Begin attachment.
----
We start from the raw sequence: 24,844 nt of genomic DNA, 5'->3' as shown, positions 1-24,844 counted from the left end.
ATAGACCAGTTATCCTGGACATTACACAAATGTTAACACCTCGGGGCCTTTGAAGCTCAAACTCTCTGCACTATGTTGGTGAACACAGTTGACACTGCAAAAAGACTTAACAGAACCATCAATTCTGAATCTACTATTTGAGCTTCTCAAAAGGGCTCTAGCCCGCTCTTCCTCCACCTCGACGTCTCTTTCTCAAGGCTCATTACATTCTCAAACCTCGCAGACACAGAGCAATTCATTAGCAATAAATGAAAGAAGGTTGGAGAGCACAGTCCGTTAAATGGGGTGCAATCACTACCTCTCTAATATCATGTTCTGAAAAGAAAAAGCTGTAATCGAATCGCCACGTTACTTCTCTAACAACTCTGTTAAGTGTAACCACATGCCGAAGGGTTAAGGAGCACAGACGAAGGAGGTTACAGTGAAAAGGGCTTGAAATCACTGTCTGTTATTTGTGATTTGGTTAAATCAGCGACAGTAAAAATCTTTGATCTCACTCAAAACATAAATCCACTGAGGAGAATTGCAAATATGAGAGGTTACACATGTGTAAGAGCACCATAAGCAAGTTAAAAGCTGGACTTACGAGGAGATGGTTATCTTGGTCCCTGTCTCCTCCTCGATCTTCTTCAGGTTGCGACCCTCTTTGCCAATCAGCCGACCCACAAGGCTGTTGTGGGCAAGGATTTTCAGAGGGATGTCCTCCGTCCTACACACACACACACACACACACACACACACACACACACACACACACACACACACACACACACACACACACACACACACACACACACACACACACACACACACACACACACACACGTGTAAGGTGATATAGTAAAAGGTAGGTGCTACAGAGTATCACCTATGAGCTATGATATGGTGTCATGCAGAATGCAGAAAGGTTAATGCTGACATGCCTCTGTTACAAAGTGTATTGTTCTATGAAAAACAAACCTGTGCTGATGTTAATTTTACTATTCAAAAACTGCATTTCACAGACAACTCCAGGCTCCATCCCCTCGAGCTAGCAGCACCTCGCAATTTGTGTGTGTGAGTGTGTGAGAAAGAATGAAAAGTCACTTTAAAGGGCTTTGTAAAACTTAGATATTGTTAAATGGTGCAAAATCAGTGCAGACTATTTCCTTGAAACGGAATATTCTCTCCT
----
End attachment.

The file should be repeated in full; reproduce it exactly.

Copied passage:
We start from the raw sequence: 24,844 nt of genomic DNA, 5'->3' as shown, positions 1-24,844 counted from the left end.
ATAGACCAGTTATCCTGGACATTACACAAATGTTAACACCTCGGGGCCTTTGAAGCTCAAACTCTCTGCACTATGTTGGTGAACACAGTTGACACTGCAAAAAGACTTAACAGAACCATCAATTCTGAATCTACTATTTGAGCTTCTCAAAAGGGCTCTAGCCCGCTCTTCCTCCACCTCGACGTCTCTTTCTCAAGGCTCATTACATTCTCAAACCTCGCAGACACAGAGCAATTCATTAGCAATAAATGAAAGAAGGTTGGAGAGCACAGTCCGTTAAATGGGGTGCAATCACTACCTCTCTAATATCATGTTCTGAAAAGAAAAAGCTGTAATCGAATCGCCACGTTACTTCTCTAACAACTCTGTTAAGTGTAACCACATGCCGAAGGGTTAAGGAGCACAGACGAAGGAGGTTACAGTGAAAAGGGCTTGAAATCACTGTCTGTTATTTGTGATTTGGTTAAATCAGCGACAGTAAAAATCTTTGATCTCACTCAAAACATAAATCCACTGAGGAGAATTGCAAATATGAGAGGTTACACATGTGTAAGAGCACCATAAGCAAGTTAAAAGCTGGACTTACGAGGAGATGGTTATCTTGGTCCCTGTCTCCTCCTCGATCTTCTTCAGGTTGCGACCCTCTTTGCCAATCAGCCGACCCACAAGGCTGTTGTGGGCAAGGATTTTCAGAGGGATGTCCTCCGTCCTACACACACACACACACACACACACACACACACACACACACACACACACACACACACACACACACACACACACACACACACACACACACACACACACACACACACACACACACACGTGTAAGGTGATATAGTAAAAGGTAGGTGCTACAGAGTATCACCTATGAGCTATGATATGGTGTCATGCAGAATGCAGAAAGGTTAATGCTGACATGCCTCTGTTACAAAGTGTATTGTTCTATGAAAAACAAACCTGTGCTGATGTTAATTTTACTATTCAAAAACTGCATTTCACAGACAACTCCAGGCTCCATCCCCTCGAGCTAGCAGCACCTCGCAATTTGTGTGTGTGAGTGTGTGAGAAAGAATGAAAAGTCACTTTAAAGGGCTTTGTAAAACTTAGATATTGTTAAATGGTGCAAAATCAGTGCAGACTATTTCCTTGAAACGGAATATTCTCTCCT